I’ve been reading Stephen King’s “On Writing” the past week, and a topic he touched on in one section, and periodically throughout the rest, is how important it is to have a writing space (also a reading space, but that’s not the focus of this post.) So I wanted to discuss this topic along with another similar in theme.
Let’s start with the writing space. What Mr. King talks about in the book is having your own little safe haven for writing. Allowing you a quiet place with little to no distractions for you to hammer on your manuscripts in peace. His advice is to not have games, TV, or any other form of disturbance in this room. He also suggests having a door that you can close, essentially telling the world “I’m writing, leave me alone.” If I understood his description correctly, he has little more than an over sized desk in his office (though keep in mind this book was written more than a decade ago, that may not be the case for him today).
Well let’s face it, many of us may not have the luxury to have a large room dedicated to housing half of a tree that’s shaped neatly into a desk. I know that, and so did King when he brings this topic up. He talks specifically about converting a laundry room in his double wide trailer to be his writer’s haven. This of course was before he got his first big deal with ‘Carrie.’ The point is, no matter the circumstances, it’s possible to find that magical spot where you, as a writer, can be most effective with your thoughts and creativity. Whether it’s a converted bedroom/office, out on your deck, or sitting at a vanity in your master bathroom, figure out what suits you best and make it a habit to write in there as often as you can.
Let me clarify though, I am not at all saying you should ONLY write in there. Some people like to write on the go with a net book or laptop. You may have multiple locations where you get a focused surge to write out your best work. I personally have multiple spots. I found a lonely picnic table underneath a canopy of trees in the middle of the parking lot at my office. It was usually deserted and available on my lunch breaks. I did some great writing out there while I sipped on some Mountain Dew. For me it was being able to get outside, away from the fluorescent farm work, and into nature. Unfortunately we’ve moved offices since then, and that perfect spot outdoors is a thing of the past. I now use a conference room that’s rarely being used over lunch; I close the door and pop open the laptop. I feel my focus is equally as high, but I do miss the sunlight and the nice breeze.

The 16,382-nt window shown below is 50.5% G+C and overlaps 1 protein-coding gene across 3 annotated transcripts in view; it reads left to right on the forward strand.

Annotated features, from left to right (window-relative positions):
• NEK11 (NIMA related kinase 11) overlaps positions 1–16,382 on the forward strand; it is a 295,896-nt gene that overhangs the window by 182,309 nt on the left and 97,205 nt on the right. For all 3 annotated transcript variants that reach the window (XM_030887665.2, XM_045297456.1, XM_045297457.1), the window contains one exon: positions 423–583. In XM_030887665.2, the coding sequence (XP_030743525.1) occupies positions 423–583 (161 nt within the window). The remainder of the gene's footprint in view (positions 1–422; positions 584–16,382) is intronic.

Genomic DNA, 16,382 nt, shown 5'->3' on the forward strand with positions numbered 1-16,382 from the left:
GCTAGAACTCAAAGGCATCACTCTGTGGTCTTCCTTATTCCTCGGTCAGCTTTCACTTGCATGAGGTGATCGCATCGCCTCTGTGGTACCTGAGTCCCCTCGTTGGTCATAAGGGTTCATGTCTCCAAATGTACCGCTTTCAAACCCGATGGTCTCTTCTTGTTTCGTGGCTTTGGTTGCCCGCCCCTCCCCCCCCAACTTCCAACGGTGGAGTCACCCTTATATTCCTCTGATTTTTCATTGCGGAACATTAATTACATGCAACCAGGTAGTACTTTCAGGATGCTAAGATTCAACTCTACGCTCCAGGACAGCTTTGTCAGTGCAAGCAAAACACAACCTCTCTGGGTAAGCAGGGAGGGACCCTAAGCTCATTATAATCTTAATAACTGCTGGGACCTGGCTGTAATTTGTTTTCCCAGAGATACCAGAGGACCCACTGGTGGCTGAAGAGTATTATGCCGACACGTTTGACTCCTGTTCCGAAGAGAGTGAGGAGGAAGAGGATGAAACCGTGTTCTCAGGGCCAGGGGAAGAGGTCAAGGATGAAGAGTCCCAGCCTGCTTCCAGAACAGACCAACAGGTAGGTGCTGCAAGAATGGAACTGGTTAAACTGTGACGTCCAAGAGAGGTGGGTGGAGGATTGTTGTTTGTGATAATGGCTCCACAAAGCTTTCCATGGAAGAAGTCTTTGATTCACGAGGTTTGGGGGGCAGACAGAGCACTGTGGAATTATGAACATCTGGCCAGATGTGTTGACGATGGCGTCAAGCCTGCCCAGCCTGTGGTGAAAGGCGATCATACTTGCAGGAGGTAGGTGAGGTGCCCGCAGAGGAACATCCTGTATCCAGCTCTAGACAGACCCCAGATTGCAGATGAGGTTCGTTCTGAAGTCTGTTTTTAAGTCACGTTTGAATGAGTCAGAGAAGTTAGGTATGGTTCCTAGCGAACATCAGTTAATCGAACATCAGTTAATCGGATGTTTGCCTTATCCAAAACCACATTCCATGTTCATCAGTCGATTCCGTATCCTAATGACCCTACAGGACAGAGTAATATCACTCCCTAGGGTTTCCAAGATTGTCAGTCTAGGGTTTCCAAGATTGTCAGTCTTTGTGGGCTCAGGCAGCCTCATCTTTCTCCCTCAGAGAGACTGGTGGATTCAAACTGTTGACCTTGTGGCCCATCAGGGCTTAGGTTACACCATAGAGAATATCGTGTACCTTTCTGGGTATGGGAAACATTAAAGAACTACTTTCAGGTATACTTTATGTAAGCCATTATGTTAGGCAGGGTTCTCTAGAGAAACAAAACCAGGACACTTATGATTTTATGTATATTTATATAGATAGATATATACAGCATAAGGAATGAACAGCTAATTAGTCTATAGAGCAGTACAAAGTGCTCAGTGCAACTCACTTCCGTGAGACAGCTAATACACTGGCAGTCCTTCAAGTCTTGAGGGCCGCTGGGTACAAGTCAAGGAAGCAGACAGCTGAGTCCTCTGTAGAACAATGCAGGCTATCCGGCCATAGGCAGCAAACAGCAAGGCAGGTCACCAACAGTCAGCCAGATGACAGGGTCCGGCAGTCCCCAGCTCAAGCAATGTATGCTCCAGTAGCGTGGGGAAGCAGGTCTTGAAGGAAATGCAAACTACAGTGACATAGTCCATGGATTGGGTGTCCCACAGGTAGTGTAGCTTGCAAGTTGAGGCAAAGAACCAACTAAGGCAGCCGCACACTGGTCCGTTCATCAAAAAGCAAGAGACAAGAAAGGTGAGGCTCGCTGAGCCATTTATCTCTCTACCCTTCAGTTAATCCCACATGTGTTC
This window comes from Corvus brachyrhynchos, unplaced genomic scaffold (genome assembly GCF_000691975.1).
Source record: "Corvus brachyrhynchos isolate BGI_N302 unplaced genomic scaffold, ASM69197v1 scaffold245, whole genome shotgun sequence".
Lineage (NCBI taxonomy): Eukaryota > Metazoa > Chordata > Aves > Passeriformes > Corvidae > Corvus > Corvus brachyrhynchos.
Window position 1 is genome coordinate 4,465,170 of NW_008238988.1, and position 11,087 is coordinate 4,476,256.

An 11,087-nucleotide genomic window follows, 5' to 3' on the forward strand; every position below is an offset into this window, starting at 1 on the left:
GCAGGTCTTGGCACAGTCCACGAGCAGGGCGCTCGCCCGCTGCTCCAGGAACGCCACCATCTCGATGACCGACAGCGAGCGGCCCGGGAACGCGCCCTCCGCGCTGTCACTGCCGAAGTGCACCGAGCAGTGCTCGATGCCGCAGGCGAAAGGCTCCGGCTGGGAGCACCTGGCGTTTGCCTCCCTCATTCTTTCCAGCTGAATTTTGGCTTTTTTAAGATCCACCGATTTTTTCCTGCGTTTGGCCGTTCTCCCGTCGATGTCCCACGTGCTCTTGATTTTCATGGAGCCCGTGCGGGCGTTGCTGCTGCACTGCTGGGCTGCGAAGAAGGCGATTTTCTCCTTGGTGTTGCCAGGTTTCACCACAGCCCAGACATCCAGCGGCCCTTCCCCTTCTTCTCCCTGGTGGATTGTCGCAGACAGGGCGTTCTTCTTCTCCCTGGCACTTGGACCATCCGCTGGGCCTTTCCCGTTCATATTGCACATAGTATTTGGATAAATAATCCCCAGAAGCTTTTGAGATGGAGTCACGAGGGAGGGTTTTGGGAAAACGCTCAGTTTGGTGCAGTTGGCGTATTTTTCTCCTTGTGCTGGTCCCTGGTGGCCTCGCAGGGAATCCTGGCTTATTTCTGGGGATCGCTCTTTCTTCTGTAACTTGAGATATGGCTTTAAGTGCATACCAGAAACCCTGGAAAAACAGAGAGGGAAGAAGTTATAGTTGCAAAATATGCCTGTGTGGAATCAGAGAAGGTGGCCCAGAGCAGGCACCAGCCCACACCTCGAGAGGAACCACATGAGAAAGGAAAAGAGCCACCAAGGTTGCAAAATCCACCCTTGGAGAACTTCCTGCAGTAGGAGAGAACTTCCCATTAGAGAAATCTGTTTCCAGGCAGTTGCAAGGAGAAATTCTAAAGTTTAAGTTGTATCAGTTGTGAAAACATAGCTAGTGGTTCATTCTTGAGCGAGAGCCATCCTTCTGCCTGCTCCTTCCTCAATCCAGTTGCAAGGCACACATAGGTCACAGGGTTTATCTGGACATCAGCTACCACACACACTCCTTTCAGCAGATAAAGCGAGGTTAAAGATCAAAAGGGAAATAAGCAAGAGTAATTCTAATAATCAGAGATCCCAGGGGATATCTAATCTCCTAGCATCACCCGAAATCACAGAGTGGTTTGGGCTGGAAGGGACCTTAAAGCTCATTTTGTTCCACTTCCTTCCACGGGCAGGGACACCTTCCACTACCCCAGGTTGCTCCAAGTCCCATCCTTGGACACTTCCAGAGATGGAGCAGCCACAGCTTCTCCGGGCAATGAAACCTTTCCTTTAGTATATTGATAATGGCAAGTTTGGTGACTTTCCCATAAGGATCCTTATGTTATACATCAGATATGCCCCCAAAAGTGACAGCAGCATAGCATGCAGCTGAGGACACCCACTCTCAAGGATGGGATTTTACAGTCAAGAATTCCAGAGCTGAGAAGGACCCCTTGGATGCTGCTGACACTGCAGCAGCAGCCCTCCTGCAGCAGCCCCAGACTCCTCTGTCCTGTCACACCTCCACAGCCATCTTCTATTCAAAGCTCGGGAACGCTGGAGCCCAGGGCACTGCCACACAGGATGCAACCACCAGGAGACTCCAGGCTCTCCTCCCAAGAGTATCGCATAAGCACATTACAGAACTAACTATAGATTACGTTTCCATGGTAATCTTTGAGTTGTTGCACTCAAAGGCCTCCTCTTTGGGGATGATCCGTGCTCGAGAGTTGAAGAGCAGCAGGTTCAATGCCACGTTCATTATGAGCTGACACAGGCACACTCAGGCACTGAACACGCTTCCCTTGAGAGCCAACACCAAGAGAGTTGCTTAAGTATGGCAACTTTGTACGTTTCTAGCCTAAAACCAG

So find that location for you that allows you to do the best and most focused writing. I also believe it may not just be the where, but the when. Figure out what time of day the creative juices pump through your veins the most. I tend to write better at night, with headphones. What it boils down to is eliminating the distractions that will cause you to constantly leave the world which you are trying to create. Which leads me to my next discussion point.
Distractions! I wrote about 75% of my first novella (which I am hoping to have out by the end of next week) in that said conference room mentioned above. The story was flowing through my finger tips; rarely did I lose momentum. It took me a while to figure out why I was so much more effective in a conference room at work (which by nature isn’t really a comfortable place for me to begin with) than I was at my home office. Sadly the most likely answer is often the one most overlooked.